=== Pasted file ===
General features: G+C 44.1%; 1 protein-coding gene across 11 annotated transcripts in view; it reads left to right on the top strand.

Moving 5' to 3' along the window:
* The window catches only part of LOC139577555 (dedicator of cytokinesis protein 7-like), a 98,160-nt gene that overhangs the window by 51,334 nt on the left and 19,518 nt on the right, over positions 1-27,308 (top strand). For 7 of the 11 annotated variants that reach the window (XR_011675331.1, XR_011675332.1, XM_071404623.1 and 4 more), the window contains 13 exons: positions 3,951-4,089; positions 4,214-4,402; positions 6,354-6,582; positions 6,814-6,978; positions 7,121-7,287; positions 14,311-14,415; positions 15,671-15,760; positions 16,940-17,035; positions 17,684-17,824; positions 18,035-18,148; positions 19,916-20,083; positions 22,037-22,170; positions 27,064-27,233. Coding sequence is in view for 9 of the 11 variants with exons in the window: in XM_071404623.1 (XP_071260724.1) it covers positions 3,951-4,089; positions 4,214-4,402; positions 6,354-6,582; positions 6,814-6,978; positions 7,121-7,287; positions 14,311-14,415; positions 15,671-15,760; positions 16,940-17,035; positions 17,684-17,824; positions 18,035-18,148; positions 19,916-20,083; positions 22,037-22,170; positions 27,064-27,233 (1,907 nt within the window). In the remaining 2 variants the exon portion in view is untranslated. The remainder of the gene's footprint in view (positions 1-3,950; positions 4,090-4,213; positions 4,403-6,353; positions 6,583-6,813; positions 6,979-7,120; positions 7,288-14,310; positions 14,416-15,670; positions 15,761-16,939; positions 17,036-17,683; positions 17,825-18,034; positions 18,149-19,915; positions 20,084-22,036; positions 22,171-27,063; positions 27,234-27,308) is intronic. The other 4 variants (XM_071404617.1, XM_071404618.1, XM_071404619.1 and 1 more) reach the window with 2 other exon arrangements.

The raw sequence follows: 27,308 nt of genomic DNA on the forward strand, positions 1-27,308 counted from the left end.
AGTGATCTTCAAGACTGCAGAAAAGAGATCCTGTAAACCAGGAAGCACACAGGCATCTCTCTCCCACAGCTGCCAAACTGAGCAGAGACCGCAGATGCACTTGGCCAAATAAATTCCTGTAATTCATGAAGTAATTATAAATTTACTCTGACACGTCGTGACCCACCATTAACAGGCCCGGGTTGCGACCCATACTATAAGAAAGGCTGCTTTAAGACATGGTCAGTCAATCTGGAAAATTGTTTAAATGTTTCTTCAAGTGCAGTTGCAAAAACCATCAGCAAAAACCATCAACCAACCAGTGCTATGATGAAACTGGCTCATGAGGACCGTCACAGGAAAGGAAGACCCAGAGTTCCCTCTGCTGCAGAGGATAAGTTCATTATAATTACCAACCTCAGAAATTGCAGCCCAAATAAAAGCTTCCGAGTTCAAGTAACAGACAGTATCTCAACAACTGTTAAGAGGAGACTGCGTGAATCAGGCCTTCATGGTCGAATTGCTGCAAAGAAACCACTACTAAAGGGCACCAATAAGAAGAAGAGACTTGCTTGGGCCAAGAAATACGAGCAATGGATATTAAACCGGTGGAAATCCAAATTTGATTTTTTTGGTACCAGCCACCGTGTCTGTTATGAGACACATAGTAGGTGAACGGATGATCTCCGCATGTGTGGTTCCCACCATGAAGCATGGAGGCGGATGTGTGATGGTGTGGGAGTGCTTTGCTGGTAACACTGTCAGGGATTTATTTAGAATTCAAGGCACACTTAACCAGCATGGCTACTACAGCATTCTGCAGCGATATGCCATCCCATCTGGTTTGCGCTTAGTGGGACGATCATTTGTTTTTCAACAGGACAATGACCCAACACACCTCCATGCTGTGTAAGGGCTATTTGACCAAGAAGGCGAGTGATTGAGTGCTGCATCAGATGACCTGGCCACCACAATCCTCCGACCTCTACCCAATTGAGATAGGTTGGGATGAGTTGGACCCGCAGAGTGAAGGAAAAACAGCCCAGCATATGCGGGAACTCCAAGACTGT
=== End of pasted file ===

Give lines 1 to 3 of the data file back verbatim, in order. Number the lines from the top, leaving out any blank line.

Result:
General features: G+C 44.1%; 1 protein-coding gene across 11 annotated transcripts in view; it reads left to right on the top strand.

Moving 5' to 3' along the window:
* The window catches only part of LOC139577555 (dedicator of cytokinesis protein 7-like), a 98,160-nt gene that overhangs the window by 51,334 nt on the left and 19,518 nt on the right, over positions 1-27,308 (top strand). For 7 of the 11 annotated variants that reach the window (XR_011675331.1, XR_011675332.1, XM_071404623.1 and 4 more), the window contains 13 exons: positions 3,951-4,089; positions 4,214-4,402; positions 6,354-6,582; positions 6,814-6,978; positions 7,121-7,287; positions 14,311-14,415; positions 15,671-15,760; positions 16,940-17,035; positions 17,684-17,824; positions 18,035-18,148; positions 19,916-20,083; positions 22,037-22,170; positions 27,064-27,233. Coding sequence is in view for 9 of the 11 variants with exons in the window: in XM_071404623.1 (XP_071260724.1) it covers positions 3,951-4,089; positions 4,214-4,402; positions 6,354-6,582; positions 6,814-6,978; positions 7,121-7,287; positions 14,311-14,415; positions 15,671-15,760; positions 16,940-17,035; positions 17,684-17,824; positions 18,035-18,148; positions 19,916-20,083; positions 22,037-22,170; positions 27,064-27,233 (1,907 nt within the window). In the remaining 2 variants the exon portion in view is untranslated. The remainder of the gene's footprint in view (positions 1-3,950; positions 4,090-4,213; positions 4,403-6,353; positions 6,583-6,813; positions 6,979-7,120; positions 7,288-14,310; positions 14,416-15,670; positions 15,761-16,939; positions 17,036-17,683; positions 17,825-18,034; positions 18,149-19,915; positions 20,084-22,036; positions 22,171-27,063; positions 27,234-27,308) is intronic. The other 4 variants (XM_071404617.1, XM_071404618.1, XM_071404619.1 and 1 more) reach the window with 2 other exon arrangements.